The home equity deduction doesn’t apply to every situation, however, and credit cards may be an attractive alternative based on your circumstances.
“If the deductibility of home equity line interest is not a benefit to you because you’ve reached the maximum mortgage limit, or if using the standard deduction is more beneficial for you than itemizing deductions, then you can look to a credit card that comes with some rewards or very low or zero percent interest,” Windsor said.
Pros and cons of using a credit card for home improvements
As with anything, there are definite advantages and drawbacks to using a credit card for your home improvement projects. These vary depending on the type of card you’re considering using, as well as your credit and how quickly you plan to pay off your debts.
If you can pay off the debt quickly, then using a card with a promotional interest rate (or limited-time zero interest rate) can be hugely beneficial in the long run. Using cards that earn you rewards, discounts or cash back can also help you financially.
The main drawback is that, unlike home equity loans, a credit card won’t qualify you for any sort of tax deduction. They could also lead to frivolous spending if you don’t have a tight rein on your budget.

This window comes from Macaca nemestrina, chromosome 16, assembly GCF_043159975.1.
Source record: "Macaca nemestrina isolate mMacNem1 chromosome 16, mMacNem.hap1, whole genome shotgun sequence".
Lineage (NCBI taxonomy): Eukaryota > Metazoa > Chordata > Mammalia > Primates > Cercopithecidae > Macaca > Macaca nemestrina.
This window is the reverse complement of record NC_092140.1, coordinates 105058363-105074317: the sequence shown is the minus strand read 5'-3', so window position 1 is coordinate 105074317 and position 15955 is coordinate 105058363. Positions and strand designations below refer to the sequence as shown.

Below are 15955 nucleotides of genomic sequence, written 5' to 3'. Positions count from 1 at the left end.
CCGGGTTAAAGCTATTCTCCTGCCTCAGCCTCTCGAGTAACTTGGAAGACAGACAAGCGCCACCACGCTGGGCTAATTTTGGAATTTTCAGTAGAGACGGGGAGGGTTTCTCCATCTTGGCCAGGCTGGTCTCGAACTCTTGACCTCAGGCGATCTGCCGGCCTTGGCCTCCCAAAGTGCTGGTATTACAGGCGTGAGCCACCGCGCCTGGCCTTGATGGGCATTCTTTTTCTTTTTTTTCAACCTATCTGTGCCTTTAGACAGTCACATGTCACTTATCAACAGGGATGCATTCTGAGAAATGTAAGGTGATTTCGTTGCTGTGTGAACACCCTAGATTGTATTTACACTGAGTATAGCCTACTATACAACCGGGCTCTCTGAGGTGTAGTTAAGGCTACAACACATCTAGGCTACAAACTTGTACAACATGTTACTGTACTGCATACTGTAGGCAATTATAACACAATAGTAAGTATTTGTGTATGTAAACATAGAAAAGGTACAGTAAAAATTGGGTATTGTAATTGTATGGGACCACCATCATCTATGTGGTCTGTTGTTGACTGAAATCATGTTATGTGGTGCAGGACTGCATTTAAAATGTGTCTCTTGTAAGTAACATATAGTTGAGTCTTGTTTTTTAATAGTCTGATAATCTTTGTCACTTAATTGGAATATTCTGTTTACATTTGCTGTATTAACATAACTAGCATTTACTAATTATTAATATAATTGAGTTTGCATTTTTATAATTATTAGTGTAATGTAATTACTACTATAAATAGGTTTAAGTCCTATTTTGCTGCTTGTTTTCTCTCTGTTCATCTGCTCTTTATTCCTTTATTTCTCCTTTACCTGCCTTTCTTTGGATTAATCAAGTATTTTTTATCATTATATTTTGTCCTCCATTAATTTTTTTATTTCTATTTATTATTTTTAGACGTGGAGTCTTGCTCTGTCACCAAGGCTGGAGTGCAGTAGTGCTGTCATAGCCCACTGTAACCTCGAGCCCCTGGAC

- Could qualify you for cash back, rewards or discounts
- Lower credit score requirements
- Doesn’t use your home as collateral
- Promotional rates could mean paying no interest at all
- Not ideal if you need a long pay-off period
- Interest rates may be higher than equity loans
- No tax deduction for interest paid
- Could make it hard to pay contractors (unless they accept credit cards)
- May lead to more frivolous spending
What to look for when choosing a home renovation credit card
Here’s what to consider when evaluating credit card options for renovations: